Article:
The Future Of Nursing

The Future Of Nursing

The nursing profession is inexorable. Nurses are the unsung heroes in the healthcare system, serving as caregivers for everyone in need of care around the globe. They’re a cornerstone of our society.

So, how will nursing continue to develop in the future?

There Will Always Be A Significant Need For Nurses

It isn't news that there’s a nurse shortage in the healthcare system and that the situation isn't expected to improve very soon. By 2030, around a million retiring nurses will leave behind a sizable gap in experience and knowledge. Healthcare institutions will be left with a deficit that will be felt for many years after many RNs retire.

The aging population is another issue that will make the nursing shortage worse. The need for RNs will soar as the boomer generation ages and needs more care. It has thus never been more advantageous to get into nursing.

The Need For Family Nurses Will Increase

Nurse practitioners, who make up a significant portion of the American healthcare system, are an important element of the future nursing workforce. Nearly 300,000 certified nurse practitioners in America provide vital healthcare to a nation with a shortage of doctors.

Family nurse practitioners that are authorized to practice independently may help to address this shortage. As we transition to a new era of nursing, the independent nursing career is undoubtedly one to watch, with a median compensation of over $113,000, ranking it as the fifth-best profession in America.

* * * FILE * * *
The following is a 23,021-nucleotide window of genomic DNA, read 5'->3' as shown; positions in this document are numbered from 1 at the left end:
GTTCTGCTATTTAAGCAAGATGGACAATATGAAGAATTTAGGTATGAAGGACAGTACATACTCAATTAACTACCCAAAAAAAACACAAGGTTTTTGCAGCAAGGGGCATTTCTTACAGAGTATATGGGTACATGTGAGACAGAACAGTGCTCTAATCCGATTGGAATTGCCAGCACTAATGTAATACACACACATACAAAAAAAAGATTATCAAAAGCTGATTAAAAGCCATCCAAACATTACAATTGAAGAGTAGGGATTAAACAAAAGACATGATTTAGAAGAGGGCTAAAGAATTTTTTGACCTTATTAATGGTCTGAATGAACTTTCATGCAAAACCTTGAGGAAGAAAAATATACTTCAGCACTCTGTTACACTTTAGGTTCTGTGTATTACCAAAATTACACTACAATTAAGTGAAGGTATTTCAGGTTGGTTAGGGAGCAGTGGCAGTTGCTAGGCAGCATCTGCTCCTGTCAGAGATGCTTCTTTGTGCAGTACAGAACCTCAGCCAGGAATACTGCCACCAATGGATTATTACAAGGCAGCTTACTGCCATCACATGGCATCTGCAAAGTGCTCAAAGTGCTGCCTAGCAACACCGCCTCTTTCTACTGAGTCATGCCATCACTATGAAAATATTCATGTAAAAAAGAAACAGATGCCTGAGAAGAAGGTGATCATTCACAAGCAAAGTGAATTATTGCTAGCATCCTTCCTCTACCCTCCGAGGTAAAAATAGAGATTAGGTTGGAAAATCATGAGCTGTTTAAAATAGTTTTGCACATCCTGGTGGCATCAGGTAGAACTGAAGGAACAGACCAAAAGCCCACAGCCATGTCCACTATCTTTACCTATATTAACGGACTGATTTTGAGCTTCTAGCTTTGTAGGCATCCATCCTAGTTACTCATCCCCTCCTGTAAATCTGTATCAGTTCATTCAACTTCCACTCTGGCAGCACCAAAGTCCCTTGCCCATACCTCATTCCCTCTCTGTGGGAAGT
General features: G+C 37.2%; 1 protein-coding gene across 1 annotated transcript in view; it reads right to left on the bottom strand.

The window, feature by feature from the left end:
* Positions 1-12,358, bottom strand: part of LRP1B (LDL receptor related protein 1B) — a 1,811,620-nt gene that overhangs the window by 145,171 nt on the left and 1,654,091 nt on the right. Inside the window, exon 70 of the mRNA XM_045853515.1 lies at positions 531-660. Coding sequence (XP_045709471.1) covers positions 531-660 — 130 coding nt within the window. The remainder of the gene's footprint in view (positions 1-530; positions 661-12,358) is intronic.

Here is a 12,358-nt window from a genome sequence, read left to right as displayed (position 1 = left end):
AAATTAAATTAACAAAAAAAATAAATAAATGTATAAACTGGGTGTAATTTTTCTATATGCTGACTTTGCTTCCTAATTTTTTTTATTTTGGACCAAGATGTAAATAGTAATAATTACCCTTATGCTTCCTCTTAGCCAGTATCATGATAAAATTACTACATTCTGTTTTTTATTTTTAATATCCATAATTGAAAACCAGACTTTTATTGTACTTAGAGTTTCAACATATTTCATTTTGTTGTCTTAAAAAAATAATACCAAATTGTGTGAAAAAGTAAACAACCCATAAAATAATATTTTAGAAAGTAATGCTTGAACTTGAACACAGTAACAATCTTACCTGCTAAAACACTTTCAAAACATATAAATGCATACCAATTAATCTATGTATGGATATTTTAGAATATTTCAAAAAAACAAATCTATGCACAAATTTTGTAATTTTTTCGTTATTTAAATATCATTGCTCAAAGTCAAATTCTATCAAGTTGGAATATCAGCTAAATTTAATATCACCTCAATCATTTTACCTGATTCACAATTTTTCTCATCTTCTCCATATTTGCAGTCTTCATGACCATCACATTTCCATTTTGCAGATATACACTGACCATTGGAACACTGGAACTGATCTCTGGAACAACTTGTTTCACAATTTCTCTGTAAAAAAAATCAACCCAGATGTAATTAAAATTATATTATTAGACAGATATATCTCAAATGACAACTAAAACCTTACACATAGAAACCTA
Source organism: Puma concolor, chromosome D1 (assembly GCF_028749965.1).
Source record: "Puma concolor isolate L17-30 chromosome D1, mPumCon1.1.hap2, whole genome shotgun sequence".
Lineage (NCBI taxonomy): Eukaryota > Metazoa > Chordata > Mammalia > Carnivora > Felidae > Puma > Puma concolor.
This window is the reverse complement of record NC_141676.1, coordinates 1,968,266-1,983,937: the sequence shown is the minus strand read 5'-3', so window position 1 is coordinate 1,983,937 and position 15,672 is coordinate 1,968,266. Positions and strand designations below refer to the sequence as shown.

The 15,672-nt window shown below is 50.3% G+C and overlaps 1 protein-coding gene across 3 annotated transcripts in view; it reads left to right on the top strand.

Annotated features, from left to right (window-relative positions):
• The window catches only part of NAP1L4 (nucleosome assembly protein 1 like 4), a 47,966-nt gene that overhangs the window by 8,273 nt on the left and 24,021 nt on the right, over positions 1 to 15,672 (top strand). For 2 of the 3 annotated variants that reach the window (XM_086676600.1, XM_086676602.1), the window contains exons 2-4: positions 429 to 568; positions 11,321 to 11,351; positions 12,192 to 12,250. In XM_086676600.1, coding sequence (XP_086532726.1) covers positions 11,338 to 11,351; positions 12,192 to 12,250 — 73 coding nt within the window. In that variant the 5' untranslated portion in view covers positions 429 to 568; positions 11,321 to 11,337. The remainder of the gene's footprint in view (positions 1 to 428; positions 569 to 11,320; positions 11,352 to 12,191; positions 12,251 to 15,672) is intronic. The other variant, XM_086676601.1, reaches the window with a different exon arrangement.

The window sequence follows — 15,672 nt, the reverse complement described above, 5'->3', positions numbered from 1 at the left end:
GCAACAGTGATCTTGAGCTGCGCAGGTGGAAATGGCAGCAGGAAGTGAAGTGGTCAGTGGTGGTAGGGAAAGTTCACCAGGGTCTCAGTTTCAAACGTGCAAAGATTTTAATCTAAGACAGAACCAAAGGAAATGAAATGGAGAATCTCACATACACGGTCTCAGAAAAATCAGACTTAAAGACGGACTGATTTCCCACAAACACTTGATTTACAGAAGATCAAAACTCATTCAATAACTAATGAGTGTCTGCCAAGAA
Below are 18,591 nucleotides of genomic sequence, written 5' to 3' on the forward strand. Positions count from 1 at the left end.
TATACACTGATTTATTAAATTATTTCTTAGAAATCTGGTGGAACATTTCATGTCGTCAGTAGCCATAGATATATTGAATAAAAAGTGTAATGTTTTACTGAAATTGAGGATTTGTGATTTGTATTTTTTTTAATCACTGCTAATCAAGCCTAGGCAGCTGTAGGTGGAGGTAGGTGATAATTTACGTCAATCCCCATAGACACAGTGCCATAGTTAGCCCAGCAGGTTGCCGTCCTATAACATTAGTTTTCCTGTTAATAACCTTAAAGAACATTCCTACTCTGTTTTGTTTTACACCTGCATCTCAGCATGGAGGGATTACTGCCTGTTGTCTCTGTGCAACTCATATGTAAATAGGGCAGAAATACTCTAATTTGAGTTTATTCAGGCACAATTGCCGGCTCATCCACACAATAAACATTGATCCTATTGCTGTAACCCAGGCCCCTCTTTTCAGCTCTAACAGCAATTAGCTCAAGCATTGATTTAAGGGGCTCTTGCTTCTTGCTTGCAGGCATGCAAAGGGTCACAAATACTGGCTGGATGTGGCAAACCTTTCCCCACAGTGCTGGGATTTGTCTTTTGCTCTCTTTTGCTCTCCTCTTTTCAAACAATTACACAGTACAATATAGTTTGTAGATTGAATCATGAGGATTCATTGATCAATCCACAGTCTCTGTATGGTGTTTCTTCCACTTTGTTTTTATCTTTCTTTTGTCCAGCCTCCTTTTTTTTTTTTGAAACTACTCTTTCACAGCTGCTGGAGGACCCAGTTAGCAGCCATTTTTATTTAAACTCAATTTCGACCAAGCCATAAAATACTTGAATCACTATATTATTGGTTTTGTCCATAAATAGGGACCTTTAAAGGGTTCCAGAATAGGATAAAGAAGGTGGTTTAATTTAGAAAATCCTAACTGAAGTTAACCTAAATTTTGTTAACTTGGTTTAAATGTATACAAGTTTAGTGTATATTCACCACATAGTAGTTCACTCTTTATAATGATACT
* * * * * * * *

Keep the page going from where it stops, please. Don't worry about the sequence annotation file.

Higher Education Will Be Required Of Nurses

The IMO study recommended that more nurses get their BSNs, but also encouraged them to seek graduate degrees, particularly Ph.D. degrees. A master's degree is sufficient for nurses to work as NPs, but most institutions nowadays need a doctorate, a degree less than 1% of nurses possess. As a result, there’s a scarcity of nursing professors, leading some institutions to reject eligible nursing students.

About 75,000 nursing candidates were dismissed, according to a 2018–2019 survey owing to a faculty shortage. Schools cannot hire more teachers for various reasons, including a lack of financing. According to a recent report, 30% of professor seats remained unfilled because the institution could not locate qualified applicants. The nurse educator shortage is also anticipated to persist for many of the same grounds as the doctors and nurses shortages. Over the coming years, many aging educators are anticipated to retire. Who will train the next generation?

States and institutions are making a lot of effort to address the issue by procuring government funding, gathering information, and providing scholarships where they can. It increasingly looks like today's nurses are the ones who will ultimately shape nursing in the future. It would be excellent for skilled nurses who enjoy teaching to get advanced degrees so that aspiring nurses might benefit from their knowledge.

Men Will Be More Likely To Work In Nursing

Perhaps there will be a little more gender diversity in nursing in the future. It's easy to understand why men are thinking of a career in the nursing industry, given the job security, excellent benefits, and competitive pay that the profession offers.